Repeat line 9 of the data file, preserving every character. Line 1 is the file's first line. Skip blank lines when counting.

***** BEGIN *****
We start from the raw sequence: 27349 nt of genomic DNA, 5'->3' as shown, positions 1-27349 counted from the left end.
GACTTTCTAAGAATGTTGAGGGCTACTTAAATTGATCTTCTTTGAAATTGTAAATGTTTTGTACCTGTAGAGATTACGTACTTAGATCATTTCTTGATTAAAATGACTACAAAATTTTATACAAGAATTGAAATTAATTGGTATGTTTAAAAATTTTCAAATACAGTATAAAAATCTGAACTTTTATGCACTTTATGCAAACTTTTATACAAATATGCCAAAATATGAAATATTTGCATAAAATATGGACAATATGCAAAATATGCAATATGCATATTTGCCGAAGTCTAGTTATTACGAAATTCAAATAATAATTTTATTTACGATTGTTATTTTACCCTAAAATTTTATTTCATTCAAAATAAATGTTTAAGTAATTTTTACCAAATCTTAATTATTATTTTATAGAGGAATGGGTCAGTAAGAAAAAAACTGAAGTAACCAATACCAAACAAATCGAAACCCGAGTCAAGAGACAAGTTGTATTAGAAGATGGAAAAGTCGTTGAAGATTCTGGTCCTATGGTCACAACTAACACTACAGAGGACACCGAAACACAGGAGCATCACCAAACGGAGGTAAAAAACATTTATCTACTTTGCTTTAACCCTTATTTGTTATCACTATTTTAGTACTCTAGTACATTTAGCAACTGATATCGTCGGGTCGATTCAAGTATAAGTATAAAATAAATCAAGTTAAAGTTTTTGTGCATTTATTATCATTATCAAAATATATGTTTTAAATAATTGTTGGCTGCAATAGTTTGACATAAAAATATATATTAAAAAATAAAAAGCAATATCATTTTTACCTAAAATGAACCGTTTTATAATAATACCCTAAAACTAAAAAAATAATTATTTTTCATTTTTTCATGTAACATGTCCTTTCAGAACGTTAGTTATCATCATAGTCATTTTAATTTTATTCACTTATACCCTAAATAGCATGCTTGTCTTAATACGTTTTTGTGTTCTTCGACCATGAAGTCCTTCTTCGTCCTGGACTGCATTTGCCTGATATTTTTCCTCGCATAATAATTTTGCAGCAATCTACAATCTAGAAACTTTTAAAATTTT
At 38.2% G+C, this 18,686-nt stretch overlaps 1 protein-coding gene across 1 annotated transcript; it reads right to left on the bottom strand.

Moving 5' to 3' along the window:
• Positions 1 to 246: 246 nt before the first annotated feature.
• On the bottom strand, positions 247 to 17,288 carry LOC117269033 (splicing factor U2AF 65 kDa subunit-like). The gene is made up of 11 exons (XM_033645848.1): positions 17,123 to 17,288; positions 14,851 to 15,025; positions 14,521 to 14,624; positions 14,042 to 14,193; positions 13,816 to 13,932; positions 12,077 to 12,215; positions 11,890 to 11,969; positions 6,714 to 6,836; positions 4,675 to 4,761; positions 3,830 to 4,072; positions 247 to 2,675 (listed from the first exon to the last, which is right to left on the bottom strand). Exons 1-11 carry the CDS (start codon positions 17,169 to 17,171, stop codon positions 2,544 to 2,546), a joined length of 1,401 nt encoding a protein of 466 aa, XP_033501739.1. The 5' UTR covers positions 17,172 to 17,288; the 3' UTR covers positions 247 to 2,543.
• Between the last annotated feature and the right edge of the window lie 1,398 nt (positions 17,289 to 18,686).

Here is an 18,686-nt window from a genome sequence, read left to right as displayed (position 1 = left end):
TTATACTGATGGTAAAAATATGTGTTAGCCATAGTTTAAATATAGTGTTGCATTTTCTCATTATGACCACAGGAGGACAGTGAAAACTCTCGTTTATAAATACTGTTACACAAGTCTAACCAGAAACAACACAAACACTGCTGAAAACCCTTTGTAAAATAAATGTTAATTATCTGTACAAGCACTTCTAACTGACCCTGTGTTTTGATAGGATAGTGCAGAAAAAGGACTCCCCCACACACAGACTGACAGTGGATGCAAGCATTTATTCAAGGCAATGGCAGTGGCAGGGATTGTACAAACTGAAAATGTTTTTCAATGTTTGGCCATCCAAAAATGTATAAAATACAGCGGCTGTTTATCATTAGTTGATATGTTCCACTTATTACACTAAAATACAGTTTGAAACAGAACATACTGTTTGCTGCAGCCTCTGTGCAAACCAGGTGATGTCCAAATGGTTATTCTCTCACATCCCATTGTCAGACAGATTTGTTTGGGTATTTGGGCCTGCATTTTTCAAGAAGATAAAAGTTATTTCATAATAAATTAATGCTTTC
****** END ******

TTATACTGATGGTAAAAATATGTGTTAGCCATAGTTTAAATATAGTGTTGCATTTTCTCATTATGACCACAGGAGGACAGTGAAAACTCTCGTTTATAAATACTGTTACACAAGTCTAACCAGAAACAACACAAACACTGCTGAAAACCCTTTGTAAAATAAATGTTAATTATCTGTACAAGCACTTCTAACTGACCCTGTGTTTTGATAGGATAGTGCAGAAAAAGGACTCCCCCACACACAGACTGACAGTGGATGCAAGCATTTATTCAAGGCAATGGCAGTGGCAGGGATTGTACAAACTGAAAATGTTTTTCAATGTTTGGCCATCCAAAAATGTATAAAATACAGCGGCTGTTTATCATTAGTTGATATGTTCCACTTATTACACTAAAATACAGTTTGAAACAGAACATACTGTTTGCTGCAGCCTCTGTGCAAACCAGGTGATGTCCAAATGGTTATTCTCTCACATCCCATTGTCAGACAGATTTGTTTGGGTATTTGGGCCTGCATTTTTCAAGAAGATAAAAGTTATTTCATAATAAATTAATGCTTTC